FrequenciesSo far this summer, I have reviewed a movie that was fun and entertaining but had junk science; and another movie, which had good science, but was drawn out and kinda dull. So, what about a movie with completely made up science?

Frequencies is an intriguing, multi-layered film made for almost no money. It demonstrates that writing combined with execution can result in an entertaining and thought provoking experience without anyone you’ve ever heard of.

The story dances around the concepts of fate and destiny. It is set in a world where “luck” is a quantifiable influence in people’s lives. This luck is expressed as frequency—like the frequency with which the universe will reorder itself for your benefit. Within the world of the film, frequencies are real, well known, and unchangeable. Their effect is well understood, but their origin is not. The main characters are a girl, Marie-Currie Fortune, and a boy, Issac-Newton Midgely (Zak), who meet as children in a private school for exceptional children. Among the science driven curriculum, the children are tested for their frequency. It should be noted, frequency is not I.Q. Zak is a super genius, in a school where that is average.

Marie (played by Eleanor Wyld) has the highest frequency ever recorded, exceeding the maximum limit of the scale. Zak (Daniel Fraser) has one so low that it is a negative number. As a consequence of her high frequency, Marie has no emotions, which gives the film some interesting interactions and memorable snippets of dialog. In her quest for a real connection, she conducts a series of experiments with Zak. Every year they stand next to each other for 60 seconds—the precise amount of time that passes before their frequencies generate an effect. The first time, it rains on Zak. Another year, Zak is nearly killed by luggage falling from a passing jetliner.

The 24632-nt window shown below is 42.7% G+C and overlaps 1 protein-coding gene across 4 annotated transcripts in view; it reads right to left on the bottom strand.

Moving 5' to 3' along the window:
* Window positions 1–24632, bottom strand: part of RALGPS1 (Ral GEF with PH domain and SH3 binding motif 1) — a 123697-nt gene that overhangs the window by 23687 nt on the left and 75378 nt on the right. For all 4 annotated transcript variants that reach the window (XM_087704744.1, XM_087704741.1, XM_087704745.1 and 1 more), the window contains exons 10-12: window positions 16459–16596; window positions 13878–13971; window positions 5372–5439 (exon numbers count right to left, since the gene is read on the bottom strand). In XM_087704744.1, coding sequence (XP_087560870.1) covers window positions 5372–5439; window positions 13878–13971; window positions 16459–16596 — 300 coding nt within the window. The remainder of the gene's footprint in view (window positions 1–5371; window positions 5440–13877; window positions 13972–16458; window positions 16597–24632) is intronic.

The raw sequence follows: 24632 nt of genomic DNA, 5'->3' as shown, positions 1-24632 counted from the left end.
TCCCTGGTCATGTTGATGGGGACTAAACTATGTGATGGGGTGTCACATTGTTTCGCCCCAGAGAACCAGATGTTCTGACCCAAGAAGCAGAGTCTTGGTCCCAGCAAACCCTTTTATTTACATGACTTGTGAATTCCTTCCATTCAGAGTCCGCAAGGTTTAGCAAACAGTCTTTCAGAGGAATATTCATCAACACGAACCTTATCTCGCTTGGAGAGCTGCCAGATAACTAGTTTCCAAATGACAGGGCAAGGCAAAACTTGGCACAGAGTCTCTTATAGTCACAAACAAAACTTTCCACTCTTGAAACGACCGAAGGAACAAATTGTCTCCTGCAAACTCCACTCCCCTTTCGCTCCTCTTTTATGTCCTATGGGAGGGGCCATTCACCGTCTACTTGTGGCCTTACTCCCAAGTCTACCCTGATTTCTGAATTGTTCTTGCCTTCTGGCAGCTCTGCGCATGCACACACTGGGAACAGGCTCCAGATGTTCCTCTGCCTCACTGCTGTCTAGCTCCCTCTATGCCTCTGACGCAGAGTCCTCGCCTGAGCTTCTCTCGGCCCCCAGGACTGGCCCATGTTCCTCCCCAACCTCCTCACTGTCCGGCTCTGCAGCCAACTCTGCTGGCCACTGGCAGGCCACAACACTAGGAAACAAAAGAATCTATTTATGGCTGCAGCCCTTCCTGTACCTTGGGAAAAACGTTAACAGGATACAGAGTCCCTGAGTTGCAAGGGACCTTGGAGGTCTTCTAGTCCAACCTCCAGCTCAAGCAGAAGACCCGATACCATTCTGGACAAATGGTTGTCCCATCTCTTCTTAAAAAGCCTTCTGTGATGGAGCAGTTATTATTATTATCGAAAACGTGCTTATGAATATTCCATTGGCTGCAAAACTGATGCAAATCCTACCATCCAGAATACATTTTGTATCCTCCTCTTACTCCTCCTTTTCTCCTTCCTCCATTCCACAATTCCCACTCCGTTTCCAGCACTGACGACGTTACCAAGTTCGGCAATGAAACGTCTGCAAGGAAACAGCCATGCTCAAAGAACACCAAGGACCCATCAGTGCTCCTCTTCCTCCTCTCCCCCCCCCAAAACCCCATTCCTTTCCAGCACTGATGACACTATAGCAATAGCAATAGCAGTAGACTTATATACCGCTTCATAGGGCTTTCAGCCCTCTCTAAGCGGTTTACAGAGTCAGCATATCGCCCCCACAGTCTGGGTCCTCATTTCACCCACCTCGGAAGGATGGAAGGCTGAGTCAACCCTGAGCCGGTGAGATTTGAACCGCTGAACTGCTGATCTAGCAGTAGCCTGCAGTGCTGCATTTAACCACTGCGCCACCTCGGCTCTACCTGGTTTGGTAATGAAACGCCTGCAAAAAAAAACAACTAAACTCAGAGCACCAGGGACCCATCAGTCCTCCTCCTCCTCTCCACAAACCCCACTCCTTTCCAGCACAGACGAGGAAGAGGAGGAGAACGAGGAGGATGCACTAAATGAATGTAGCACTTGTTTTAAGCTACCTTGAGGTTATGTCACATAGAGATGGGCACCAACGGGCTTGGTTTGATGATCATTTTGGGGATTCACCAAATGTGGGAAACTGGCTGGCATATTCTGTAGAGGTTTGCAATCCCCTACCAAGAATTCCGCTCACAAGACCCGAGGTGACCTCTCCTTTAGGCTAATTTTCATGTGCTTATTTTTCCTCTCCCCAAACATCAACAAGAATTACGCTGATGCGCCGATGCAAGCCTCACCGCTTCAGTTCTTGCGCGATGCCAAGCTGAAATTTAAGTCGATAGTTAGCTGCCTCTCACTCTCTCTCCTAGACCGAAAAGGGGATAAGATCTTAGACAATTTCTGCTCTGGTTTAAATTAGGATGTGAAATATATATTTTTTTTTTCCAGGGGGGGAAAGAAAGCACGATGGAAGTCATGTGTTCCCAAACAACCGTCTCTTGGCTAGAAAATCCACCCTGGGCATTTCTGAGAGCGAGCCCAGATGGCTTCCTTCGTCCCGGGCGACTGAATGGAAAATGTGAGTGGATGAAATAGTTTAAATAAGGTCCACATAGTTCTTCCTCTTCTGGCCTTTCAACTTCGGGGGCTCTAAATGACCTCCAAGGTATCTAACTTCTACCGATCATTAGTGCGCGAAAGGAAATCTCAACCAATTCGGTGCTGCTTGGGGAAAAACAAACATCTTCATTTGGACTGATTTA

So it goes, until one day when Zak manages to extend that 60 seconds to 65. Fascinated, Marie meets him again, and life begins to change. And the film does something cool; it starts over. On the second time through, the story is told from Zak’s perspective. He has been conducting his own experiment, one that he thinks changes his frequency and hers. On the third play through the story, we learn that Zak’s higher frequency friend, Theo (played by Owen Pugh), has been helping Zak but not in the way anyone thinks.

The film is quiet but not slow. It takes a hold of the viewer with the question of “what is going on?” and leaves with the question, “what do I think that meant?” Unlike other, larger films that have tried to make the audience question the film and left them unsatisfied with dull pseudo intellectualism (I’m looking at you, Inception), Frequencies doesn’t leave you questioning the film. It leaves you, lightly, questioning the nature of the real world.

Frequencies is available through Netflix, Amazon, and other services. Go and watch it.

Say, “Thank you.”